Dartmouth College Case

Also found in: Legal.

Dartmouth College Case,

decided by the U.S. Supreme Court in 1819. The legislature of New Hampshire, in 1816, without the consent of the college trustees, amended the charter of 1769 to make Dartmouth College public. The trustees brought suit. Daniel Webster argued successfully that the amendment violated the Constitution because the state had impaired "the obligation of a contract." The opinion of the court, delivered by Chief Justice John Marshall, was that a charter was in effect inviolable. The decision made the contract clause of the Constitution a powerful instrument for the judicial protection of property rights against state abridgment. In 1837, Chief Justice TaneyTaney, Roger Brooke
, 1777–1864, American jurist, 5th chief justice of the United States (1836–64), b. Calvert co., Md., grad. Dickinson College, 1795. Early Life

Taney was born of a wealthy slave-owning family of tobacco farmers.
..... Click the link for more information.
, while not challenging the basic principle, ruled in the Charles River Bridge CaseCharles River Bridge Case,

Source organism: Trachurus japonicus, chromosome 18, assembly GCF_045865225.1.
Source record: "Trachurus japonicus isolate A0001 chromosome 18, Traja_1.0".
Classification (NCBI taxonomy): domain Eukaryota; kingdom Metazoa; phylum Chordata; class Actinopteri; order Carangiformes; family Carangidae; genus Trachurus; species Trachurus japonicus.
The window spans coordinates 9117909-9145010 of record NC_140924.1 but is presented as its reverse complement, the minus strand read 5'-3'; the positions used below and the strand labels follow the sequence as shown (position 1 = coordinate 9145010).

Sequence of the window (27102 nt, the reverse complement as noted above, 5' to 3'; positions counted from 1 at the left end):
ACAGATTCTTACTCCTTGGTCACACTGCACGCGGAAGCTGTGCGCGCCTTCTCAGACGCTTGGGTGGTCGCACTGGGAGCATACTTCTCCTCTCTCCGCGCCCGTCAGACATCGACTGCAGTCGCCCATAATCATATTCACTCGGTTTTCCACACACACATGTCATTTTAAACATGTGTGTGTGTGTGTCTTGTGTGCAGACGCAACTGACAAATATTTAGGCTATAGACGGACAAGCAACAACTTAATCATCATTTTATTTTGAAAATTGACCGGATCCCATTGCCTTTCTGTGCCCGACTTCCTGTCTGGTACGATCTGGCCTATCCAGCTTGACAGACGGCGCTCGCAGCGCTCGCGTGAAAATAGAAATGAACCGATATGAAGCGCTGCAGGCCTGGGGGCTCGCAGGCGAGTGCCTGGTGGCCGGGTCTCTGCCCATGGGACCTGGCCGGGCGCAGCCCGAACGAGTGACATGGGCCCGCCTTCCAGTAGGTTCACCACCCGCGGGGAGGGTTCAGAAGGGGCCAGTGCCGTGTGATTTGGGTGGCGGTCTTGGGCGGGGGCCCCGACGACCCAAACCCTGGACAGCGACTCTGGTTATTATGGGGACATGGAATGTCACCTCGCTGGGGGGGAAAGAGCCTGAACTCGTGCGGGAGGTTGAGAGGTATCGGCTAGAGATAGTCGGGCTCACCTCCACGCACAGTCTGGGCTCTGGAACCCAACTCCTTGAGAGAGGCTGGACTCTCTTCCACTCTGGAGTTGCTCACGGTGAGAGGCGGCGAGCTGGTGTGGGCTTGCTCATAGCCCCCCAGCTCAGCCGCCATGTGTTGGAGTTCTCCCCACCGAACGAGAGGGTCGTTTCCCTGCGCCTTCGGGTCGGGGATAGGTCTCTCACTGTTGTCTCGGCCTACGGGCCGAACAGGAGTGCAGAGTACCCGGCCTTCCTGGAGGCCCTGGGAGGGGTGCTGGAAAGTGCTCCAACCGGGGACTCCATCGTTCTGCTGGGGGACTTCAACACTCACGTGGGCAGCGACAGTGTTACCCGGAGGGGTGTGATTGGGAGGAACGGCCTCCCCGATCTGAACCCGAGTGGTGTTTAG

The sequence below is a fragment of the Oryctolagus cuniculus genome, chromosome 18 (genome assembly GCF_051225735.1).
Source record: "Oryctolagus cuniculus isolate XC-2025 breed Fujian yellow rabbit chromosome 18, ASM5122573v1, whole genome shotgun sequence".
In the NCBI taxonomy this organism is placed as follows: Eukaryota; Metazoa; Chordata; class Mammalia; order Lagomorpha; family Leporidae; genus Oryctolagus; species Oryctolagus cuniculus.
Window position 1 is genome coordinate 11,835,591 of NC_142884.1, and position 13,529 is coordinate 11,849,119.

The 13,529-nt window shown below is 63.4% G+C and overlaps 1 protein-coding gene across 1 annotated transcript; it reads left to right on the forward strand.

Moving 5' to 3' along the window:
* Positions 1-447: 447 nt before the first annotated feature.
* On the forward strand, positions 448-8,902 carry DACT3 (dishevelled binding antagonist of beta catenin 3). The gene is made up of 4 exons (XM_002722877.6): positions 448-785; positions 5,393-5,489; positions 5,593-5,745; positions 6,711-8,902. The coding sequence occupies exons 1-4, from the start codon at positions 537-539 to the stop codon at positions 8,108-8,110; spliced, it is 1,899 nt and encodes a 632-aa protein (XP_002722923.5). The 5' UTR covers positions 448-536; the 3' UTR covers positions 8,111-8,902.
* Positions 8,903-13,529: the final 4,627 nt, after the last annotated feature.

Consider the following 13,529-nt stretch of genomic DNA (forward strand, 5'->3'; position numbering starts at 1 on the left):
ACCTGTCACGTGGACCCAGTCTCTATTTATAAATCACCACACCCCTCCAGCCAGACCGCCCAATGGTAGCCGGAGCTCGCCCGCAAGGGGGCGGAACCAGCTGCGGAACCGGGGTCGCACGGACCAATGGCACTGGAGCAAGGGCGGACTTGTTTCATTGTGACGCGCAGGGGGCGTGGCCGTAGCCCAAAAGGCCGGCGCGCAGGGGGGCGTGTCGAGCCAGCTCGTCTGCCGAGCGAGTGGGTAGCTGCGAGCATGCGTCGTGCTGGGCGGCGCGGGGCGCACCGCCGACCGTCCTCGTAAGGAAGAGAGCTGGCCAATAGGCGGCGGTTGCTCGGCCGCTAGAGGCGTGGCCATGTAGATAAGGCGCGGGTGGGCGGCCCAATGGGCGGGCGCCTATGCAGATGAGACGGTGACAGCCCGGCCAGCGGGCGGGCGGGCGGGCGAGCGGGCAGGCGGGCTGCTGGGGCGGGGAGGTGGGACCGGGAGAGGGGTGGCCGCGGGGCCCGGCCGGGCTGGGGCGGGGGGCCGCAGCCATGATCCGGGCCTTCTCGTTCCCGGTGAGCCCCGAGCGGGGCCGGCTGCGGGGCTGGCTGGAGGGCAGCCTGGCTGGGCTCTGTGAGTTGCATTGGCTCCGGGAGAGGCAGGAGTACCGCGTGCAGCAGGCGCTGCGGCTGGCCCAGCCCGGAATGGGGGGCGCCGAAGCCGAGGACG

decided in 1837 by the U.S. Supreme Court. The Charles River Bridge Company had been granted (1785) a charter by the state of Massachusetts to operate a toll bridge.
..... Click the link for more information.
 that a legislative charter must be construed narrowly and a corporation could claim no implied rights beyond the specific terms of a grant.
The Columbia Electronic Encyclopedia™ Copyright © 2013, Columbia University Press. Licensed from Columbia University Press. All rights reserved. www.cc.columbia.edu/cu/cup/
References in periodicals archive ?
Just as the charitable education-related trusts of the Islamic East were steadfastly independent and generally free of intrusions from governmental entities, Makdisi shows through the outcome of the Dartmouth College case that so too were American colleges established through charitable trusts.
His most famous arguments occurred in the Dartmouth College case over a period of three days.
The critical episode with regard to separationism and contract law, however, is the Dartmouth College case of 1819, and this is the subject of the book's final chapter.
One example of Jefferson's continuing opposition to Marshall's views about America is the Dartmouth College case.
McGarvie concentrates on pre-Revolutionary struggles about disestablishment in the states of New York, South Carolina, and New Hampshire, with particular emphasis on the famous Dartmouth College case in the United States Supreme Court.

Full browser ?